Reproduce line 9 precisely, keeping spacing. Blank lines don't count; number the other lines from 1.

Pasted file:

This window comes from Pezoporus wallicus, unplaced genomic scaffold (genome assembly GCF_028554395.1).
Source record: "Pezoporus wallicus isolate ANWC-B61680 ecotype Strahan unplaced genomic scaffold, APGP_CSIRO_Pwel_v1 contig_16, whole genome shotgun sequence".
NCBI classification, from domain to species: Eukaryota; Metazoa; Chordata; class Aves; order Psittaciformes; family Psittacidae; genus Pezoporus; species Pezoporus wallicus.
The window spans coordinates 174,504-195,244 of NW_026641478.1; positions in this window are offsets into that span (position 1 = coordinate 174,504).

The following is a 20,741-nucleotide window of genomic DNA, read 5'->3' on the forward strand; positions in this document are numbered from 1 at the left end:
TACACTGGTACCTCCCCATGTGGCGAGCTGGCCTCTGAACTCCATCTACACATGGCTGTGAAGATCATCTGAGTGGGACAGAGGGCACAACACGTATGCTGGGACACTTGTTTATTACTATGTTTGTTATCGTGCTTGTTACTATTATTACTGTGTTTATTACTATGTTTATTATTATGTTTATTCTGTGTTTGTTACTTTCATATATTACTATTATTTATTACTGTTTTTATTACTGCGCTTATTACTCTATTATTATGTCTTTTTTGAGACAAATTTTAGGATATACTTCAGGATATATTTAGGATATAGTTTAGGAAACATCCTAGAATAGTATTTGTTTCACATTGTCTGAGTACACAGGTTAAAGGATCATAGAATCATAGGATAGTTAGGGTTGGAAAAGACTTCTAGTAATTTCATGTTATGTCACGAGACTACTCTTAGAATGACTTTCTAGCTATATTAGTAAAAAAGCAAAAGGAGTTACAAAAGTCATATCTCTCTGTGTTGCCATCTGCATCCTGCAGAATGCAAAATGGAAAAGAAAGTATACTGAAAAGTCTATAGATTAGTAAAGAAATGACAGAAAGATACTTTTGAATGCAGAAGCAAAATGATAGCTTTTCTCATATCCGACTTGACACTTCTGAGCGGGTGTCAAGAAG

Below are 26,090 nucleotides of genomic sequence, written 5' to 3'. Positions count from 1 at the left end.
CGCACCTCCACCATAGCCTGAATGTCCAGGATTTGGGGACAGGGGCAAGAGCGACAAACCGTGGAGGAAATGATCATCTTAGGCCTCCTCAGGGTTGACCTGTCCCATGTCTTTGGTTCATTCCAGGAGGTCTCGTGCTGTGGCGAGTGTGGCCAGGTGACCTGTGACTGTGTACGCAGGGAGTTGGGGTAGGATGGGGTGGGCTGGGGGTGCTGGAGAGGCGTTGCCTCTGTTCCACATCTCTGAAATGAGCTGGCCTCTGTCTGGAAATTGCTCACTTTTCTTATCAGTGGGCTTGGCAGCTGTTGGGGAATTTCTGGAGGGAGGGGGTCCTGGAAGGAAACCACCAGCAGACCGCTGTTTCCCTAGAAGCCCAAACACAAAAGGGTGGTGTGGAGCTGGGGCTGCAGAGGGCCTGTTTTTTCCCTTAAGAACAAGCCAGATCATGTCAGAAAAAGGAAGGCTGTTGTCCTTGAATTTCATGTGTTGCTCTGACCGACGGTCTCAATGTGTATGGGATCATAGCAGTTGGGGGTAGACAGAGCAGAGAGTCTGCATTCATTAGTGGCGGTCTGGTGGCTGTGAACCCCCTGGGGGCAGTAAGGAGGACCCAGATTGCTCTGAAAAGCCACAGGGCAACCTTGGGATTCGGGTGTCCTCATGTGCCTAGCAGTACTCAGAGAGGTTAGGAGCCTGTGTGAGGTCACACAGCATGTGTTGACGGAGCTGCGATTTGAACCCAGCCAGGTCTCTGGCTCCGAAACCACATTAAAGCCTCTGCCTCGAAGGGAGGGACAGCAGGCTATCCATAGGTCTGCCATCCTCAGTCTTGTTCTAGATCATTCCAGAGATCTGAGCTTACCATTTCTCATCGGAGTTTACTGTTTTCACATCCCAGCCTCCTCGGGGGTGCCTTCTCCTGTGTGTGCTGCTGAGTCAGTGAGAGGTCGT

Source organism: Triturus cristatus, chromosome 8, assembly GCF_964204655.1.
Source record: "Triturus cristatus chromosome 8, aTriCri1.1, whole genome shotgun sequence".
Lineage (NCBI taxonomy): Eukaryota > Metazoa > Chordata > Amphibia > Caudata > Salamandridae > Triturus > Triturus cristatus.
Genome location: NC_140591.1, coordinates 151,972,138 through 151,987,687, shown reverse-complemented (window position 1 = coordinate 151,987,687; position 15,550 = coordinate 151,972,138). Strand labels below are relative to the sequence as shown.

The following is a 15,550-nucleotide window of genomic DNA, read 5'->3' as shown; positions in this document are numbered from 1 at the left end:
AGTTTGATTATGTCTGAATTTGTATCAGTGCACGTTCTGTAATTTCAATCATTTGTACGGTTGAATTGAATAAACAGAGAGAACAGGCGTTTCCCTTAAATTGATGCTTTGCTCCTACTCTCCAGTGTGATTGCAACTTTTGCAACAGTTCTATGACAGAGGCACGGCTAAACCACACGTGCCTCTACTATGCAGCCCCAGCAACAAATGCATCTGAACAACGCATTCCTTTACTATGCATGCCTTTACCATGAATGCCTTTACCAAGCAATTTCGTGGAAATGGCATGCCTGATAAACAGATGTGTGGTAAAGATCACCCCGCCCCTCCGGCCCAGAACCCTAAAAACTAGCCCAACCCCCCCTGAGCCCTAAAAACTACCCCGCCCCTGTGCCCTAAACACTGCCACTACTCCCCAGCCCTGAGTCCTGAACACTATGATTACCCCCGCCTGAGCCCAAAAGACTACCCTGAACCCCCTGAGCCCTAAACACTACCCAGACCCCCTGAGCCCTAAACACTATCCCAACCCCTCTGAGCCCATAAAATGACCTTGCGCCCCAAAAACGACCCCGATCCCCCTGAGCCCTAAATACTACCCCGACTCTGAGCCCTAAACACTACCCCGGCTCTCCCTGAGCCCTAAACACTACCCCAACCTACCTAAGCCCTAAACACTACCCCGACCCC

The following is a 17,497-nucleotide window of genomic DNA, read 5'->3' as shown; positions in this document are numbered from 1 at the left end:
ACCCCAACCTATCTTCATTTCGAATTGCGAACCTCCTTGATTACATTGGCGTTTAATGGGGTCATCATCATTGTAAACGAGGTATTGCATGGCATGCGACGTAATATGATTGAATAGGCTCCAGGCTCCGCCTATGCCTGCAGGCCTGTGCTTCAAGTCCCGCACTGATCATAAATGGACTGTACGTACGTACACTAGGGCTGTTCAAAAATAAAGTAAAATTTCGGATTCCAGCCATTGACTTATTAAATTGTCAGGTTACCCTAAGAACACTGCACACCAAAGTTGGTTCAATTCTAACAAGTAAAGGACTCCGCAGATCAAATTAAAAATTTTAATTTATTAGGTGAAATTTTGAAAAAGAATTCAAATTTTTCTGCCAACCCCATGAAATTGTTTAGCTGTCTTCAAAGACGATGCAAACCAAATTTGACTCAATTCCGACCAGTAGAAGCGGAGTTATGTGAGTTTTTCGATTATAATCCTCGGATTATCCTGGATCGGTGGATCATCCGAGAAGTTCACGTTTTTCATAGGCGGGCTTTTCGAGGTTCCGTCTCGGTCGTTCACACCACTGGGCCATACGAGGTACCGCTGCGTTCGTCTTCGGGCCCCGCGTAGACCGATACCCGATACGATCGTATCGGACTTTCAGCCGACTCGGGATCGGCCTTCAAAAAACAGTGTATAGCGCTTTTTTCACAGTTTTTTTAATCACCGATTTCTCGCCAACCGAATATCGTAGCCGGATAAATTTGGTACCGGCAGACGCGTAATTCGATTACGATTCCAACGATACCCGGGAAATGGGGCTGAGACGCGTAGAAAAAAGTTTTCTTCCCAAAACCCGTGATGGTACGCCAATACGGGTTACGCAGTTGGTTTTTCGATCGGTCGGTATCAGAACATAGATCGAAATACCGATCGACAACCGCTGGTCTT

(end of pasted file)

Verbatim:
Source organism: Triturus cristatus, chromosome 8, assembly GCF_964204655.1.